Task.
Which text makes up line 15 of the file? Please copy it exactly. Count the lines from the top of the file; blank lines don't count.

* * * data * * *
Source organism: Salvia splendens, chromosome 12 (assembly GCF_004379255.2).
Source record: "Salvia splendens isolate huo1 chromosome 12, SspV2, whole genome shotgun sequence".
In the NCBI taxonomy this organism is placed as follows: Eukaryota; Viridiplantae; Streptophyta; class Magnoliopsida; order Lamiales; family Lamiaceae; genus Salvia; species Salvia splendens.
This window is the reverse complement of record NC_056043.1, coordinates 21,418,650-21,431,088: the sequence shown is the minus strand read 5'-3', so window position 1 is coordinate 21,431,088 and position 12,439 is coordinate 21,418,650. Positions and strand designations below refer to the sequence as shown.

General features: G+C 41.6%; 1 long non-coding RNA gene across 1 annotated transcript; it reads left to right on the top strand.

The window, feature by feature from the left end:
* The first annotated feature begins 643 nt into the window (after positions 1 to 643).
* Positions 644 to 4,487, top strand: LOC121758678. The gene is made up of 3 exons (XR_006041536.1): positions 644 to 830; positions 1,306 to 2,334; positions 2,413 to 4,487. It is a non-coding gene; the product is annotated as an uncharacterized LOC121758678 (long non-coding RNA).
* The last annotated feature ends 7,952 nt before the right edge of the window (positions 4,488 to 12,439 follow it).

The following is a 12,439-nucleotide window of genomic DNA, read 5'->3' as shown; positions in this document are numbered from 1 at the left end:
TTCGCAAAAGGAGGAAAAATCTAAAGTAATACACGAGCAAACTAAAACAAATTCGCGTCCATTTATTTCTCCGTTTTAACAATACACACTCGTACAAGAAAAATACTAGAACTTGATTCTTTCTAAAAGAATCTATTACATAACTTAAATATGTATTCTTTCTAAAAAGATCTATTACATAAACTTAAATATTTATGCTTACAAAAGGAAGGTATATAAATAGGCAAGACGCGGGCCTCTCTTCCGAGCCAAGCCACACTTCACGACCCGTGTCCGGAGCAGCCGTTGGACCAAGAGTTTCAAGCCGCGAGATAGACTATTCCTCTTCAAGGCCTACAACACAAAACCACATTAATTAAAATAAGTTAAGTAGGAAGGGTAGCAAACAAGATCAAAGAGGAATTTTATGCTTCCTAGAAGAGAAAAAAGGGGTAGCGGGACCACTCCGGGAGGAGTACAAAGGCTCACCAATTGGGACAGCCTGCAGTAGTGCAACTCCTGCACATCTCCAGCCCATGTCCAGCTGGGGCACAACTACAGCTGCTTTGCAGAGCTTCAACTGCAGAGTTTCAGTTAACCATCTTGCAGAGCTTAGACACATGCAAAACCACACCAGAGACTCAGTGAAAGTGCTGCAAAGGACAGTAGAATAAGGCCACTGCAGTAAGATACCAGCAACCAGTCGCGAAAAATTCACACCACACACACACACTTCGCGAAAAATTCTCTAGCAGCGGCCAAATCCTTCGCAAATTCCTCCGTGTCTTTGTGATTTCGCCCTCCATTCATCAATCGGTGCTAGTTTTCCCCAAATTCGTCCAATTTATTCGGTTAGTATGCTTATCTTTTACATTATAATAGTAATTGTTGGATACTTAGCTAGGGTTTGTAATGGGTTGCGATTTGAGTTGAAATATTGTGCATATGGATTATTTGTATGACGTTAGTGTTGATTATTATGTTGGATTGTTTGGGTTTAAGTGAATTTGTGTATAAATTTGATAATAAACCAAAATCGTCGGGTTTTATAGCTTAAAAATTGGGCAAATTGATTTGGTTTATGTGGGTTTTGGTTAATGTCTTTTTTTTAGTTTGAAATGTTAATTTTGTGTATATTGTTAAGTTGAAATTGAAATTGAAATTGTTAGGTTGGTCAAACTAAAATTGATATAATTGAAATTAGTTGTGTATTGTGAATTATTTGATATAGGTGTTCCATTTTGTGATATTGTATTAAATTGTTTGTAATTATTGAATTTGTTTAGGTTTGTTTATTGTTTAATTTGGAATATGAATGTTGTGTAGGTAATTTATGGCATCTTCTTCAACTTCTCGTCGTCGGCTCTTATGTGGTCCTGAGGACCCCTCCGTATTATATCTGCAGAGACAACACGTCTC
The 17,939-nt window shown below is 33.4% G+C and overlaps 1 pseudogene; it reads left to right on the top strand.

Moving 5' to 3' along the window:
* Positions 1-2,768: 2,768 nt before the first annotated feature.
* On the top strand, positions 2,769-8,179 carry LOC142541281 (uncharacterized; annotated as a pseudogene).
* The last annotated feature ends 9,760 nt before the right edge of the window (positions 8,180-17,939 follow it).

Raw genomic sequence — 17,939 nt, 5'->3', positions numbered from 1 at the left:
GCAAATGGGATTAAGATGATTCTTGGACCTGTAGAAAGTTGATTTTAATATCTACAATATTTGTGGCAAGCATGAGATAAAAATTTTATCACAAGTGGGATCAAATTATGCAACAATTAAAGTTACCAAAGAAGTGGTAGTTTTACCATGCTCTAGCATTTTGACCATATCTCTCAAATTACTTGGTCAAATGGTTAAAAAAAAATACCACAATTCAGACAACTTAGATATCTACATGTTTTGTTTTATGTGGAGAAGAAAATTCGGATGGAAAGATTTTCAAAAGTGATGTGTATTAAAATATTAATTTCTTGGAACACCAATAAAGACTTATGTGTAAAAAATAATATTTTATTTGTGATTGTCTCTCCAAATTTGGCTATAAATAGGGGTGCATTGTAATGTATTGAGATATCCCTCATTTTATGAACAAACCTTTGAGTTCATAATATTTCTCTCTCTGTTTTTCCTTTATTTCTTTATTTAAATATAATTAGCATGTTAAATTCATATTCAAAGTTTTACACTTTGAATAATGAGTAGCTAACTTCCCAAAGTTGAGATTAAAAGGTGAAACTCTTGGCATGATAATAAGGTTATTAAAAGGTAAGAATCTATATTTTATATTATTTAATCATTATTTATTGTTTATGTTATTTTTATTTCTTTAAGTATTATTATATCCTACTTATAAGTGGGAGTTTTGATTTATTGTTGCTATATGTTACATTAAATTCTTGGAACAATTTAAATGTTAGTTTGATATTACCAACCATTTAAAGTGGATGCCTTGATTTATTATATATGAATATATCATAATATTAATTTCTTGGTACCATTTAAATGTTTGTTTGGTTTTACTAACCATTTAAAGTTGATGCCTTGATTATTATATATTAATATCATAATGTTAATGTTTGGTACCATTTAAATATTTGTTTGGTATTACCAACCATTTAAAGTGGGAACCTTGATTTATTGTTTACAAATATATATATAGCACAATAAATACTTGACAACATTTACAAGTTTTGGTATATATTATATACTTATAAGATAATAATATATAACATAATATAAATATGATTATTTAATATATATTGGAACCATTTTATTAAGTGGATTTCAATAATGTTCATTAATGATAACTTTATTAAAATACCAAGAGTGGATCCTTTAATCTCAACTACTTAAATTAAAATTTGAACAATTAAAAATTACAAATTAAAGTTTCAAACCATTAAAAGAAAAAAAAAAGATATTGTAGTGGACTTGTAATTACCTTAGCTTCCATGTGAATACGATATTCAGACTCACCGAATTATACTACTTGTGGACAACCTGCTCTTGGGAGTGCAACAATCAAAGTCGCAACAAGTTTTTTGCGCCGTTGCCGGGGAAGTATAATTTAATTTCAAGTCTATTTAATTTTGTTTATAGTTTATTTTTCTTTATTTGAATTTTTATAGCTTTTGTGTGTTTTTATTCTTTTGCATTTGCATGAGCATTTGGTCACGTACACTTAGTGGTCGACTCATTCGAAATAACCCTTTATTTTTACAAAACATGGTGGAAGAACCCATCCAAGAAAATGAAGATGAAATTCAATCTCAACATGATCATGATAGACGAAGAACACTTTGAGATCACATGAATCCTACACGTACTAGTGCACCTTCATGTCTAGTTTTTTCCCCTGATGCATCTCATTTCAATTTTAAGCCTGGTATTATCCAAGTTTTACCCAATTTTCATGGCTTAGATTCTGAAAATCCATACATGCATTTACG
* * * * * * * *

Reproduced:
* On the top strand, positions 2,769-8,179 carry LOC142541281 (uncharacterized; annotated as a pseudogene).